Characteristics of IoT platforms Source: Felix Wortmann

First of all, IoT platforms have to be prospective.

Software development has changed dramatically over recent decades, and will most likely be subject to further fundamental change in future. IoT platforms must reflect and anticipate this change. New standards are emerging within the IoT. These standards are introducing existing internet standards into the world of embedded and low-power devices, too. In addition, development paradigms have shifted. It is very interesting to see how programming languages have developed over the last decades. We’re now seeing concepts like parallel computing, asynchronous communication, late binding, and functional programming also becoming essential features of “traditional” object-oriented languages. What’s more, “one language from back end to front end” is no longer the dominant paradigm. Scripting languages have been successfully adopted, especially in front-end developments.

Second, IoT platforms have to be simple.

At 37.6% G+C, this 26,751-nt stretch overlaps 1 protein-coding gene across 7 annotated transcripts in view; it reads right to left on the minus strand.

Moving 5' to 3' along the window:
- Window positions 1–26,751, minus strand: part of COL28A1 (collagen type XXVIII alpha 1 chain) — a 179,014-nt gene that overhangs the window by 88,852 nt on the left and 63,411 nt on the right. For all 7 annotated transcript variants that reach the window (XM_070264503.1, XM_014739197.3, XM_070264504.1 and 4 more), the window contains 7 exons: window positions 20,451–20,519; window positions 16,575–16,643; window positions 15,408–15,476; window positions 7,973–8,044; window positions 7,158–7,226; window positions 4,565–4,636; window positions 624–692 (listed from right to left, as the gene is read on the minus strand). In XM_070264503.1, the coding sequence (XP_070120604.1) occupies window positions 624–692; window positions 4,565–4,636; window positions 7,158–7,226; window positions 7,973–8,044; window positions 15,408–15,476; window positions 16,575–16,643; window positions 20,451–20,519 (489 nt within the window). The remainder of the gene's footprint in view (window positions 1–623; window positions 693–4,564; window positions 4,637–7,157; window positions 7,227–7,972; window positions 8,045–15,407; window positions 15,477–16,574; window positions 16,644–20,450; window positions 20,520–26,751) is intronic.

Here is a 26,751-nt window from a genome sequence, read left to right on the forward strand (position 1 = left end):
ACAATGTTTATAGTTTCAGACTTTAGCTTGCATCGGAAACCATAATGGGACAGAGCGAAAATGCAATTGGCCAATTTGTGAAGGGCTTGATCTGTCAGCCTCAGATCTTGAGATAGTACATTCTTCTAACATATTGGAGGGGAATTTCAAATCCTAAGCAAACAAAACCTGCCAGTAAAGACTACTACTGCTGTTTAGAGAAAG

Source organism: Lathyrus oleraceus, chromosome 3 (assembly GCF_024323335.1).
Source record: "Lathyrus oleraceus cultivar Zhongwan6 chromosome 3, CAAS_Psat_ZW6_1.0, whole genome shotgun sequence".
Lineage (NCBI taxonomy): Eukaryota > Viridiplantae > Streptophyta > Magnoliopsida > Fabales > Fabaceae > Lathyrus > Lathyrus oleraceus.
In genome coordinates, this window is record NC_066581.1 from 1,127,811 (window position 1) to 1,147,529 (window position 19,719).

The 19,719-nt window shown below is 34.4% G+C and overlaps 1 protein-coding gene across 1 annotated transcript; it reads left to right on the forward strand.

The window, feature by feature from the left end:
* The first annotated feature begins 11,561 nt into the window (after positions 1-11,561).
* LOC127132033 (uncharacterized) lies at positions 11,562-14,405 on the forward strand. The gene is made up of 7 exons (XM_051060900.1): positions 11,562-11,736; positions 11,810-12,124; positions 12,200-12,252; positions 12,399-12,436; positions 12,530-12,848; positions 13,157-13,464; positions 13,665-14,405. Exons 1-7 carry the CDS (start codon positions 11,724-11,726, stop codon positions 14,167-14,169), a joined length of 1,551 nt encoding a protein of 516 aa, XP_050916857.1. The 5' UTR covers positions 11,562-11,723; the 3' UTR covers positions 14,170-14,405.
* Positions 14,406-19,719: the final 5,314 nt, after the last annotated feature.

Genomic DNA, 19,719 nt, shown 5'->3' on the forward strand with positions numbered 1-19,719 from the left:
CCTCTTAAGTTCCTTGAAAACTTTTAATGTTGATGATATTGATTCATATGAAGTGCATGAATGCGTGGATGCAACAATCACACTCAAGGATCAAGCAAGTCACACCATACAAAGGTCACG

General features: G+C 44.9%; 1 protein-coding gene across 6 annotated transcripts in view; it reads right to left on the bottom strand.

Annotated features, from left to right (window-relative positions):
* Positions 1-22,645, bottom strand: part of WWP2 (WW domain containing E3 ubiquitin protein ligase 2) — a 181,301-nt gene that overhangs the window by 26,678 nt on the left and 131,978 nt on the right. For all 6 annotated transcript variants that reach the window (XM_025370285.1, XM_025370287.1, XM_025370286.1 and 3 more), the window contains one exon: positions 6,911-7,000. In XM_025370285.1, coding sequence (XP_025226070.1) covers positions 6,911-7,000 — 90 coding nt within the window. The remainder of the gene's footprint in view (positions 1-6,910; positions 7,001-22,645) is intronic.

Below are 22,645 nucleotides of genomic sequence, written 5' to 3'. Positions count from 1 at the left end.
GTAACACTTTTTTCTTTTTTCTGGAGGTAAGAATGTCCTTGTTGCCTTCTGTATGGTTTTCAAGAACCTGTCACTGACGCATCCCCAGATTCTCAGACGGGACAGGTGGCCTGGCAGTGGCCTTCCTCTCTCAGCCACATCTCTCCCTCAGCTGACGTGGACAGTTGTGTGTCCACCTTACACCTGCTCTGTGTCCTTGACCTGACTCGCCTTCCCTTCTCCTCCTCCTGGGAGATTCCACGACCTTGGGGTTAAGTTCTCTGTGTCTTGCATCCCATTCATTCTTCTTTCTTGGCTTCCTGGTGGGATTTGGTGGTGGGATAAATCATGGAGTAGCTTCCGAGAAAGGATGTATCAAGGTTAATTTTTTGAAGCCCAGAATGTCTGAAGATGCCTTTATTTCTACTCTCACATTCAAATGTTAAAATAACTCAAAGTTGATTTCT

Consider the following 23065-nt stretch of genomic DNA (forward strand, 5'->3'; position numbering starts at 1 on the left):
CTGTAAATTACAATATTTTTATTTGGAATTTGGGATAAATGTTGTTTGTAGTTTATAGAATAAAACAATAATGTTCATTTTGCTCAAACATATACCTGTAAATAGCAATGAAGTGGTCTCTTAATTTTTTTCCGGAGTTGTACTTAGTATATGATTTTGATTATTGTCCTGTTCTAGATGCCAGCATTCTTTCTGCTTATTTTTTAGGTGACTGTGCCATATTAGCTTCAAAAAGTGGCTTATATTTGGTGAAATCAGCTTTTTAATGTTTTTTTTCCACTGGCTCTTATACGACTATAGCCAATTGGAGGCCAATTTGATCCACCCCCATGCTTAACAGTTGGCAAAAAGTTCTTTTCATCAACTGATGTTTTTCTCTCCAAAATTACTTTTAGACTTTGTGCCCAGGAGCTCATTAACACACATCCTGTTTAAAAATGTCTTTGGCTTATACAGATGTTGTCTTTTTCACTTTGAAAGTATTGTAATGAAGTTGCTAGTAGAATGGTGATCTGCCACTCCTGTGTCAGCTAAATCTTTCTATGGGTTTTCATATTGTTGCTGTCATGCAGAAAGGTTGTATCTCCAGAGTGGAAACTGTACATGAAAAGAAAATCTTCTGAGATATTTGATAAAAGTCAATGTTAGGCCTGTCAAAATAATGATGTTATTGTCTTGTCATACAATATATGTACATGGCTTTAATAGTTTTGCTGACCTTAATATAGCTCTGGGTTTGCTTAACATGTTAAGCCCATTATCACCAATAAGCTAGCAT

Writing a “Hello, world!” web application on the basis of a professional on-premise software platform has become a tedious undertaking. Even in this case dozens of files have to be written and configured, seriously denting developer productivity. A lean IoT software stack with modular extensions is necessary to enable the solution to grow with the skills and demands of the developer. Furthermore, integrated tool chains are required even in the embedded software domain. In the context of deployment, automation and transparency are crucial for managing diverse components, computing resources, and people across different IT environments. Cloud solutions ease the burden of operation. Finally, efficient monitoring, updates, and remote redeployment have to be enabled for embedded devices, too.

Third, IoT platforms have to be open.